|Isleib, Thomas - NCSU|
|Giesbrecht, Francis - NCSU|
Submitted to: American Peanut Research and Education Society Proceedings
Publication Type: Proceedings
Publication Acceptance Date: July 10, 1998
Publication Date: N/A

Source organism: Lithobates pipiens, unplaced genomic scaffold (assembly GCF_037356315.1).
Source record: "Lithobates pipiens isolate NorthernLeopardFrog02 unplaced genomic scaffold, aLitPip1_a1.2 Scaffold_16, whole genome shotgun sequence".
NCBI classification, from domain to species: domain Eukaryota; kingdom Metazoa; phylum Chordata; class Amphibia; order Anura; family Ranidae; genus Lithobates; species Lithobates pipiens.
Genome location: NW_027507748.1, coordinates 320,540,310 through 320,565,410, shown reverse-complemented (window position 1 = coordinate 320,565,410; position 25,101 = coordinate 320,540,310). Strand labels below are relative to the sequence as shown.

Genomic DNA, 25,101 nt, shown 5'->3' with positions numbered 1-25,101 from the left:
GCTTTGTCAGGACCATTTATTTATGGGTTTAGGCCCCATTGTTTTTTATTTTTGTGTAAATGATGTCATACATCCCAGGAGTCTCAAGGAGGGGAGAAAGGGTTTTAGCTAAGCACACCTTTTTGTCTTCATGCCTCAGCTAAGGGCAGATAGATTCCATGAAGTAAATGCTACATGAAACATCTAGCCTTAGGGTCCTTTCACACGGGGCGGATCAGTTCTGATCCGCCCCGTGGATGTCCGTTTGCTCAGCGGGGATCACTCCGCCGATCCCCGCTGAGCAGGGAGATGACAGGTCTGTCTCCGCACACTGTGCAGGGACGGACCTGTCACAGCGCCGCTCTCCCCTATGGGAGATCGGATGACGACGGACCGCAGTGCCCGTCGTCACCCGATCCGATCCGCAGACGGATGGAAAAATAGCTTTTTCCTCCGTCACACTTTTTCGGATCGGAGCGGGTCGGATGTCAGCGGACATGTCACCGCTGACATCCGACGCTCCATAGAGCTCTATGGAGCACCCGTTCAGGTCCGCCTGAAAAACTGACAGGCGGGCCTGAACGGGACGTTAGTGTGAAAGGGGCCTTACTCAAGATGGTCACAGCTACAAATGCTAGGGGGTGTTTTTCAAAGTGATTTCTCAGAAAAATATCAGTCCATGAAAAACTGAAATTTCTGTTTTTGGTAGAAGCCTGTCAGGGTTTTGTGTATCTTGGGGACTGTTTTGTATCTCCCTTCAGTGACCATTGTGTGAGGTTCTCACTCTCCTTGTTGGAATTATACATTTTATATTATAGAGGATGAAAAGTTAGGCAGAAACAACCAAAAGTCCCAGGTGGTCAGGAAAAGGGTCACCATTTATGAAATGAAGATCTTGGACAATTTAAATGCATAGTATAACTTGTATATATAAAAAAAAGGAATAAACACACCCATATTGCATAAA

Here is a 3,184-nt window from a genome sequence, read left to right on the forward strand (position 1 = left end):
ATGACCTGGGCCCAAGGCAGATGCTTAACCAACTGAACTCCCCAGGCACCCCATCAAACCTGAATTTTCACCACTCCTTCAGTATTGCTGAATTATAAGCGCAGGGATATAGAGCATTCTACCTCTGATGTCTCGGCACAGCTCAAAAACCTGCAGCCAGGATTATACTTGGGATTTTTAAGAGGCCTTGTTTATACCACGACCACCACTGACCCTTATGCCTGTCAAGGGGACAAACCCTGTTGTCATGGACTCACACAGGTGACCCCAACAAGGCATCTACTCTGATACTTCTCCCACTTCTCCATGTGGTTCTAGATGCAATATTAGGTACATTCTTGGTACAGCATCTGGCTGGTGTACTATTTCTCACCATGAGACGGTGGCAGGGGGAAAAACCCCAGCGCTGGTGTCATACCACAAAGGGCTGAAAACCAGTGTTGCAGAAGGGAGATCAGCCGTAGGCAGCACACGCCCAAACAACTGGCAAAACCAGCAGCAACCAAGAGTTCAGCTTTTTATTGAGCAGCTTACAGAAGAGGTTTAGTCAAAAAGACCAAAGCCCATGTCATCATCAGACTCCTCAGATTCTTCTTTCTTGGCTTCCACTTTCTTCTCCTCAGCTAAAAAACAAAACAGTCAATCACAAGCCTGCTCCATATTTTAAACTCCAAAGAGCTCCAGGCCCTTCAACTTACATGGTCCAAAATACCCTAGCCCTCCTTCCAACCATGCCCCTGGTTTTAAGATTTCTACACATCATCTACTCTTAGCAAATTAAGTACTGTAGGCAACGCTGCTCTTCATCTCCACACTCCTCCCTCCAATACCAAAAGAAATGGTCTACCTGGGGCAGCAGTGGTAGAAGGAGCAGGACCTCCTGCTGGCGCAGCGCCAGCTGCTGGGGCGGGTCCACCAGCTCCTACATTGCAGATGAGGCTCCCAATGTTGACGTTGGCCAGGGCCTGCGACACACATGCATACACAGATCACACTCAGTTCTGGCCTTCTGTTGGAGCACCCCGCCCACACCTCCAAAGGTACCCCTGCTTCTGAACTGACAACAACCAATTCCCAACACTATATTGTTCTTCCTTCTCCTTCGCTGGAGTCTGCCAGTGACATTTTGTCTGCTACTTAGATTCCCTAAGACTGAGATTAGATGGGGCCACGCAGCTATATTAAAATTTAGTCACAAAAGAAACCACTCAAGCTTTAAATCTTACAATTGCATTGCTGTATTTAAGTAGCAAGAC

Technical Abstract: Certain roasted peanut quality sensory attributes have been shown to be heritable traits. Currently, the only means of measuring these traits is the use of a trained sensory panel which is a very costly and time consuming process. It is highly desirable, from a cost, time, and sample size perspective, to find other methodologies for estimating these traits. Because sweetness is the most heritable and it has a significant positive relationship to the roasted peanut trait, we have investigated possible relationships between carbohydrate components in peanuts and the heritable traits. Ion exchange chromatography was used to isolate 20 different sugar components in 52 genotypes. Inositol, glucose, fructose, sucrose, raffinose, and stachyose were quantitated, 12 unknown peaks were evaluated by unknown peak height-to-internal standard peak height ratios, and peaks tentatively identified as verbascose and ajugose could not be properly integrated because of tailing. Of the 18 carbohydrates that were estimable 9 exhibited significant variation between test environments, 17 among market types, 17 among genotypes within market types, and 17 some significant form of GXE interaction. Correlations of carbohydrate values with least square mean sensory scores for sweet, bitter, and roasted peanut attributes were generally weak, although some were statistically significant. When the effects of market types were considered, the correlations with sweet were strongest in runner types, with roasted peanut in spanish types, and with bitter in virginia types.